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It's interesting to note that those oh-so-advanced humans prefer to save children to saving adults, even though there don't seem to be any limits to natural lifespan anymore.
At our current tech-level this kind of thing can make sense because adults have less lifespan left; but without limits on natural lifespan (or neural degradation because of advanced age) older humans have, on average, had more resources invested into their development - and as such should on average be more knowledgeable, more productive and more interesting people.
It appears to me that the decision to save human children in favor of adults is a result of executing obsolete adaptions as opposed to shutting up and multiplying. I'm surprised nobody seems to have mentioned this yet - am I missing something obvious?

List of allusions I managed to catch (part 1):
Alderson starlines - Alderson Drive Giant Science Vessel - GSV - General Systems Vehicle Lord Programmer - allusion to the archeologist programmers in Vernor Vinge's A Fire Upon the Deep? Greater Archive - allusion to Orion's Arm's Greater Archives?

Will Wilkinson said at 50:48:

People will shout at you in germany if you jaywalk, I'm told.
I can't say for sure this doesn't happen anywhere in Germany, but it's definitely not a universal in German society. Where I live, jaywalking is pretty common and nobody shouts at people for doing it unless they force a driver to brake or swerve by doing so.

I'd be relieved if the reason were that you ascribed probability significantly greater than 1% to a Long Slump, but I suspect it's because you worry humanity will run out of time in many of the other scenarios before FAI work is finished- reducing you to looking at the Black Swan possibilities within which the world might just be saved.
If this is indeed the reason for Eliezer considering this specific outcome, that would suggest that deliberately depressing the economy is a valid Existential Risk-prevention tactic.

This use of the word 'wants' struck me as a distinction Eliezer would make, rather than this character.
Similarly, it's notable that the AI seems to use exactly the same interpretation of the word lie as Eliezer Yudkowsky: that's why it doesn't self-describe as an "Artificial Intelligence" until the verthandi uses the phrase.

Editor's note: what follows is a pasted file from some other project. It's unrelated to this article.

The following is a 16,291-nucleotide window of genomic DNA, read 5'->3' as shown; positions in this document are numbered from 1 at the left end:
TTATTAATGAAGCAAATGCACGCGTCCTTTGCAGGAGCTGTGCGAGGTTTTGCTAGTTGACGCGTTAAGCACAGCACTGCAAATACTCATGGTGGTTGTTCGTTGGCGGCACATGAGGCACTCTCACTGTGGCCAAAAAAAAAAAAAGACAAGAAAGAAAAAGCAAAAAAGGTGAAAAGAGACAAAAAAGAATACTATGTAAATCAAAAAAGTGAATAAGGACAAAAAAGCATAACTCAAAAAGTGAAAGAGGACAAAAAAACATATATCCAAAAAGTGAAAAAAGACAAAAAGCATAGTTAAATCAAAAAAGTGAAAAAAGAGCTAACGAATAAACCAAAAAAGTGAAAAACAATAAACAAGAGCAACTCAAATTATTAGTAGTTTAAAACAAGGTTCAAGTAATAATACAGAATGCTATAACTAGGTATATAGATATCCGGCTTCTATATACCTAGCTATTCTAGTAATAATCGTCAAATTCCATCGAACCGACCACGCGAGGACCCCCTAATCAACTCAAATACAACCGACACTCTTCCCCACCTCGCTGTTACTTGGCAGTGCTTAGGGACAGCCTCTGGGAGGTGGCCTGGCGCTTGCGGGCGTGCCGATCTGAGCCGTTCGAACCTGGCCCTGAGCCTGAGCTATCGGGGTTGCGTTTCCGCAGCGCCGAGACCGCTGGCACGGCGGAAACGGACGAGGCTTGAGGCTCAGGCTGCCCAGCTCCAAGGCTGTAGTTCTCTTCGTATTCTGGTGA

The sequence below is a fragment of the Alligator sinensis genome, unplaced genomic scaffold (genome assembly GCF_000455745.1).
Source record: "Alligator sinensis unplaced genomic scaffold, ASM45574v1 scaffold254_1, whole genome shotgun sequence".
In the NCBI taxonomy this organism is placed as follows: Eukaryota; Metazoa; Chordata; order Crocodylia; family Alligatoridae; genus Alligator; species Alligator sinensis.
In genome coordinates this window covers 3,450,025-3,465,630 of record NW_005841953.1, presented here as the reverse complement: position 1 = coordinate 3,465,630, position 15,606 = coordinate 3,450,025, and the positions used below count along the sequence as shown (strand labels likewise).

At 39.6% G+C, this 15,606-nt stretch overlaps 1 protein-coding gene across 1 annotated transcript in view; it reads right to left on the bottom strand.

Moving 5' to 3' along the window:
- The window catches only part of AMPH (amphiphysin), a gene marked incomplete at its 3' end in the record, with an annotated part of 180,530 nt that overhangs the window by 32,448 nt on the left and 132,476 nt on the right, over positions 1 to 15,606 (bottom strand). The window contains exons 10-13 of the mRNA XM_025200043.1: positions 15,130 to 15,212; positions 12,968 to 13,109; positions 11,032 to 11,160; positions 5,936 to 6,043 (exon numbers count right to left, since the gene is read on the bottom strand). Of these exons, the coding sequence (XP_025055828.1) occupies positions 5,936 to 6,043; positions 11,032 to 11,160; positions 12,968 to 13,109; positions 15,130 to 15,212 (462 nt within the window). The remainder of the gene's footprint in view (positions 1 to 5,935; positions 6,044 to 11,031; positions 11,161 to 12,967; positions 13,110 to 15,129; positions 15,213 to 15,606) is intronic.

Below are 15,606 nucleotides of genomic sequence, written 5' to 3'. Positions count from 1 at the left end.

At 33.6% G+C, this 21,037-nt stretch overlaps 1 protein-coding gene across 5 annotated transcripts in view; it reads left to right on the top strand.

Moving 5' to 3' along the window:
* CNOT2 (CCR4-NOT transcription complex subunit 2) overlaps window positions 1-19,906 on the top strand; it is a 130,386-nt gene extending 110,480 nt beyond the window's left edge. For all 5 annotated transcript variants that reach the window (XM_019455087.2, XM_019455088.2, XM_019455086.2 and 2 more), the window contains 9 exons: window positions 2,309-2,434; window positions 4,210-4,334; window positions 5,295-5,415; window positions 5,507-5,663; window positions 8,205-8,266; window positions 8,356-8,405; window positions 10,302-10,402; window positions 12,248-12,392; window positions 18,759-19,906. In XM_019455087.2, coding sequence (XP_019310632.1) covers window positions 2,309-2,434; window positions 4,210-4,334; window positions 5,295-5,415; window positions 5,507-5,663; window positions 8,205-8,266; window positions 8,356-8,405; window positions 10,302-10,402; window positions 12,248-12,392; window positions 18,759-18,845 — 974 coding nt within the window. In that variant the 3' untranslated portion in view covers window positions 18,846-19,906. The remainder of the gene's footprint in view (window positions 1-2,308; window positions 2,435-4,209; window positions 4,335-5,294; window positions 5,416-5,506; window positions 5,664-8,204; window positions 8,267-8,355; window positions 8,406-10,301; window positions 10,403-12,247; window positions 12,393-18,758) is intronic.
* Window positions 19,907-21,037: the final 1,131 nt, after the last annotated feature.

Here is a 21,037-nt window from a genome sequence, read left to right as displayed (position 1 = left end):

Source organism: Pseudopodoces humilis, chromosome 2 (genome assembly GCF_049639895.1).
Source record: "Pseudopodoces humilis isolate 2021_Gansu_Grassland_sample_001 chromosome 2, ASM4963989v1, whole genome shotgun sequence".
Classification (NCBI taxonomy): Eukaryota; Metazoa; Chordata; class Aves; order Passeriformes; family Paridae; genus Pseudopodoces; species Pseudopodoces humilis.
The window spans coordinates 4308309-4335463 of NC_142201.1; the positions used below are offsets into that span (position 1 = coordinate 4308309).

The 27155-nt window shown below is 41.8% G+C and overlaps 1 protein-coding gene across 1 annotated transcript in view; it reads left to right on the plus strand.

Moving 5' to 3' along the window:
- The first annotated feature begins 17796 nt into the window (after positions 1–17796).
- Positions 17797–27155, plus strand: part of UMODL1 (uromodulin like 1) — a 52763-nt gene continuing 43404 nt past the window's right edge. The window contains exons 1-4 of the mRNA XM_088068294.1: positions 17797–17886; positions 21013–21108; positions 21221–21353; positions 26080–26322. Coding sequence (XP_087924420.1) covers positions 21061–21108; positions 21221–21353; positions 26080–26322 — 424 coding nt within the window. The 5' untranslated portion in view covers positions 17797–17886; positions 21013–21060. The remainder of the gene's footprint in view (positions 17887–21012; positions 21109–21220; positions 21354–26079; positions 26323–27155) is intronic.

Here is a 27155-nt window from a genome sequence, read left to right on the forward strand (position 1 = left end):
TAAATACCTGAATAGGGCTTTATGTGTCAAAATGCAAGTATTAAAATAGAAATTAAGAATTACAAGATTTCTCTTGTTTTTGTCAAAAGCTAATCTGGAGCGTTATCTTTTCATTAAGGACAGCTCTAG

Also, at the risk of being redundant: Great story.

To add to Abigail's point: Is there significant evidence that the critically low term in the Drake Equation isn't f_i (i.e. P(intelligence|life))? If natural selection on earth hadn't happened to produce an intelligent species, I would assign a rather low probability of any locally evolved life surviving the local sun going nova. I don't see any reasonable way of even assigning a lower bound to f_i.

The of helping someone, ...
Missing word?

Okay, so no one gets their driver's license until they've built their own Friendly AI, without help or instruction manuals. Seems to me like a reasonable test of adolescence.
Does this assume that they would be protected from any consequences of messing the Friendliness up and building a UFAI by accident? I don't see a good solution to this. If people are protected from being eaten by their creations, they can slog through the problem using a trial-and-error approach through however many iterations it takes. If they aren't, this is going to be one deadly test.

Up to now there never seemed to be a reason to say this, but now that there is:

Eliezer Yudkowsky, afaict you're the most intelligent person I know. I don't know John Conway.

It's easier to say where someone else's argument is wrong, then to get the fact of the matter right;
Did you mean s/then/than/?

You posted your raw email address needlessly. Yum.
Posting it here didn't really change anything.

How can you tell if someone is an idiot not worth refuting, or if they're a genius who's so far ahead of you to sound crazy to you? Could we think an AI had gone mad, and reboot it, when it is really genius.
You can tell by the effect they have on their environment. If it's stupid, but it works, it's not stupid. This can be hard to do precisely if you don't know the entity's precise goals, but in general if they manage to do interesting things you couldn't (e.g. making large amounts of money, writing highly useful software, obtaining a cult of followers or converting planets into computronium), they're probably doing something right.

In the case of you considering taking action against the entity (as in your example of deleting the AI), this is partly self-regulating: A sufficiently intelligent entity should see such an attack coming and have effective countermeasures in place (for instance, by communicating better to you so you don't conclude it has gone mad). If you attack it and succeed, that by itself places limits on how intelligent the target really was. Note that this part doesn't work if both sides are unmodified humans, because the relative differences in intelligence aren't large enough.

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